About the DLHE Survey

How frequently is the data updated?

The data is updated annually in June, following release by HESA. After the data has been signed-off as accurate and credible by our college DLHE contacts, it is then uploaded onto the website and made available to staff.

What constitutes a "DLHE year"?

A DLHE year is divided into two collections. The first sub-collection focuses primarily on postgraduates who graduated between August and December and the second sub collection surveys graduates who completed their course between January and July; this second sub-collection tends to include most first degree graduates. So a DLHE year runs from the 1st August to the 31st July and surveys graduates from two academic years.

How far back does the DLHE data go?

The oldest year of DLHE that you can view is DLHE 2003. Previous to the DLHE survey, another form of graduate destination return was used, called the First Destinations Supplement (FDS). This was a much shorter questionnaire with limited depth for reporting. The Careers Group holds data back to 2003 for reference.

How much control does an institution have over the destinations survey?

The Destinations of Leavers from Higher Education Survey is created by HESA. They determine when the survey is carried out, how the data should be collected and set targets and deadlines for data submission. In addition to this they determine how the information should be interpreted; for example whether or not a particular job is considered to be graduate level or not. For more information on the survey please go to

Can I have access to more detailed statistics?

Yes. The Destinations Survey contains other questions which are not reported on the DLHE Essentials site.

Creating Reports

How do I create a report at course level?

On the reporting page follow the steps to narrow down your search to year, faculty, department and then course.

There are some years where I cannot find the details of my course, why is that?

Sometimes course and department names change over the years. This means that your course or department might not have the same name for each year in our data. The name in the report reflects what it was called in the year that the data was collected. If you are having trouble finding your data, please contact the Careers & Employability team who can help you to identify your data.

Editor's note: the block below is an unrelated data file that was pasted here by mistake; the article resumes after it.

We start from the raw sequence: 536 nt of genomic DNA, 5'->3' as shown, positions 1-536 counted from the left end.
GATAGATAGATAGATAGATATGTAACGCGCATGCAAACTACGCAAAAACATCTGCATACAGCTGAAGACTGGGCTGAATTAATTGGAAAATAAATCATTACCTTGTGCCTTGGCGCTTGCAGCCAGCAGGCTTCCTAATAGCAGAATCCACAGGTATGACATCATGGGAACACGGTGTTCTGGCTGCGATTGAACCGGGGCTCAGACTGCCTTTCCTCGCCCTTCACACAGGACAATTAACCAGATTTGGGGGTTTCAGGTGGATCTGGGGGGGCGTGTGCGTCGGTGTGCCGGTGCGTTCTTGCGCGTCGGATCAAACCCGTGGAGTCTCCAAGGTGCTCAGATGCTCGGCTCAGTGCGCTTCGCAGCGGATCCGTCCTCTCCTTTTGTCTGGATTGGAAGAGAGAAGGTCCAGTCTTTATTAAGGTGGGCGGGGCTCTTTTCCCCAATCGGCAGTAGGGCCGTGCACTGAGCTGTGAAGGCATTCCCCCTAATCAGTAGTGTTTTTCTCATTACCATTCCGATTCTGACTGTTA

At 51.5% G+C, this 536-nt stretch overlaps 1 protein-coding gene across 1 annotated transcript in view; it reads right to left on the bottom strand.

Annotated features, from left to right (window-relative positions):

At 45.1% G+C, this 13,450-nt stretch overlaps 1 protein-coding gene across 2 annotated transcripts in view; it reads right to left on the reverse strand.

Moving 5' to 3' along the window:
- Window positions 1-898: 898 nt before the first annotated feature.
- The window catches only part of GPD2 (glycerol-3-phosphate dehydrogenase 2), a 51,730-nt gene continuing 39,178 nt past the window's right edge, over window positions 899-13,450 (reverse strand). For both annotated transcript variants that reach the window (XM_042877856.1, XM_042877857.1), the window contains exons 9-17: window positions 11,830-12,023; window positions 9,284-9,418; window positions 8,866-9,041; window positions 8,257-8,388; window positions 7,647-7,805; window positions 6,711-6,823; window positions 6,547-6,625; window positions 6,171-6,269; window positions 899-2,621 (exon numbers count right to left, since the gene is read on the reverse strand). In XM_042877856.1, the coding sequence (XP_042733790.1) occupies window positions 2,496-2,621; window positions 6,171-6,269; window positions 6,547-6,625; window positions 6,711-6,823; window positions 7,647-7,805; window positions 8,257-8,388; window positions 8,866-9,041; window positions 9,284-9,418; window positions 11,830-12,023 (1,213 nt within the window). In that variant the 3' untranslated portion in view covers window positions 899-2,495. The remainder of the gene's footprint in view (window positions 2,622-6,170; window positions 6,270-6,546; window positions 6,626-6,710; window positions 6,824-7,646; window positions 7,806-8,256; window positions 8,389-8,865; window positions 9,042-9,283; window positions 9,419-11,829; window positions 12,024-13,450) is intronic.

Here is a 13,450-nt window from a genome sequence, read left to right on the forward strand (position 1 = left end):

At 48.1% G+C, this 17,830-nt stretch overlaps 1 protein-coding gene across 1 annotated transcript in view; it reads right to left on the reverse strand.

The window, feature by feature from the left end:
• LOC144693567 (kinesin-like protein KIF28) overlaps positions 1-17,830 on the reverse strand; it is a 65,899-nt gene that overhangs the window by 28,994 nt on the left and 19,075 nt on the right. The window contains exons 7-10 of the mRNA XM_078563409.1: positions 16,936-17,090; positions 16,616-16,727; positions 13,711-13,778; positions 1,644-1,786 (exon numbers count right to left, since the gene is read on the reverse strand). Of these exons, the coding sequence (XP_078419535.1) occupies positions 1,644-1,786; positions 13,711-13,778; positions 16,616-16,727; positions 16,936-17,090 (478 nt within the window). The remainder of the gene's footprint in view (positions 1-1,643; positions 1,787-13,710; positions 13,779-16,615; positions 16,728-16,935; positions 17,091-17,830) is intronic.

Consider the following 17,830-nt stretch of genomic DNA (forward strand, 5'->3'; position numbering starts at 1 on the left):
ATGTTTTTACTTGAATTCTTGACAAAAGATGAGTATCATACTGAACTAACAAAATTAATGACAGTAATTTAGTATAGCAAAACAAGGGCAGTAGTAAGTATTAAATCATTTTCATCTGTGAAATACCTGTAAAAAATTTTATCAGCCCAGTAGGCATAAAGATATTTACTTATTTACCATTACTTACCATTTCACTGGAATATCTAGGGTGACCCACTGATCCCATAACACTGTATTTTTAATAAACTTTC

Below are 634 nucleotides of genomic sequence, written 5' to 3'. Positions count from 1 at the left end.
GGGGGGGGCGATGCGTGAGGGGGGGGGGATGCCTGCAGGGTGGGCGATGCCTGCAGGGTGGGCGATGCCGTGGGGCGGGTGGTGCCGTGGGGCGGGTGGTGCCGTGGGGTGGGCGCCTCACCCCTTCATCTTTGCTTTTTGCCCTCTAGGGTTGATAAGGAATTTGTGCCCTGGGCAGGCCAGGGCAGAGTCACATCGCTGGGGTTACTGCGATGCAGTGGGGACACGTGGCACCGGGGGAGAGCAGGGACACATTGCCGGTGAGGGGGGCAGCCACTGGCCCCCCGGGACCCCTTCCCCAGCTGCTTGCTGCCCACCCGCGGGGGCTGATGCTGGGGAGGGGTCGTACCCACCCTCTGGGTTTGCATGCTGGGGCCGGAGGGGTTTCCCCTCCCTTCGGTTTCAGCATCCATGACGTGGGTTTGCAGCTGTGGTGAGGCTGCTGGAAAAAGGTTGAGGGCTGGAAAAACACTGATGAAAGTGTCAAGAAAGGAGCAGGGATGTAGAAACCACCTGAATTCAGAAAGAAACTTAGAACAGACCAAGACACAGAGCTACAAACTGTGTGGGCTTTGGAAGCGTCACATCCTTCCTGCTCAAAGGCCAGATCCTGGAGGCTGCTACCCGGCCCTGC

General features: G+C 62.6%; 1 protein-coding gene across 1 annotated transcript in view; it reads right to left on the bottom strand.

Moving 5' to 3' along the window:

Why can’t I create an EPI report for my course?

A definition for EPI can be found in the glossary. You will notice that this is used to select a sub group of students. For example EPI only considers undergraduate students, therefore if you try to create EPI reports for postgraduate courses it will not be possible as none of the students would be included in the EPI subcategory.

Understanding Reports

Why don’t the numbers add up?

At first glance the numbers in some of the reports may appear to be inaccurate, or not correspond with the overall number of respondents for the course. Below each report you will find information about what data is included in the figures, and how they have been calculated. It is important to take note of this information as it will often explain apparent inconsistencies in the data.

The statistics presented in this website are slightly different to the ones in official league tables for previous years, why is this?

DLHE data is notoriously complex and league tables will use different sub groups of students to calculate their statistics. In addition to this, definitions of key DLHE terms have changed throughout time. This makes it difficult to replicate the way that official league table statistics are calculated. DLHE Essentials provides an accurate portrayal of the destinations of your graduates; we have provided information under each report to show you how the figure has been calculated.

Sharing Reports & Data Protection

How can I use this information?

DLHE data can be a powerful tool for a variety of purposes including marketing. However, when sharing any data from this site it is important to remember that it is subject to data protection laws and as such, any data that might be used to identify an individual graduate should not be published.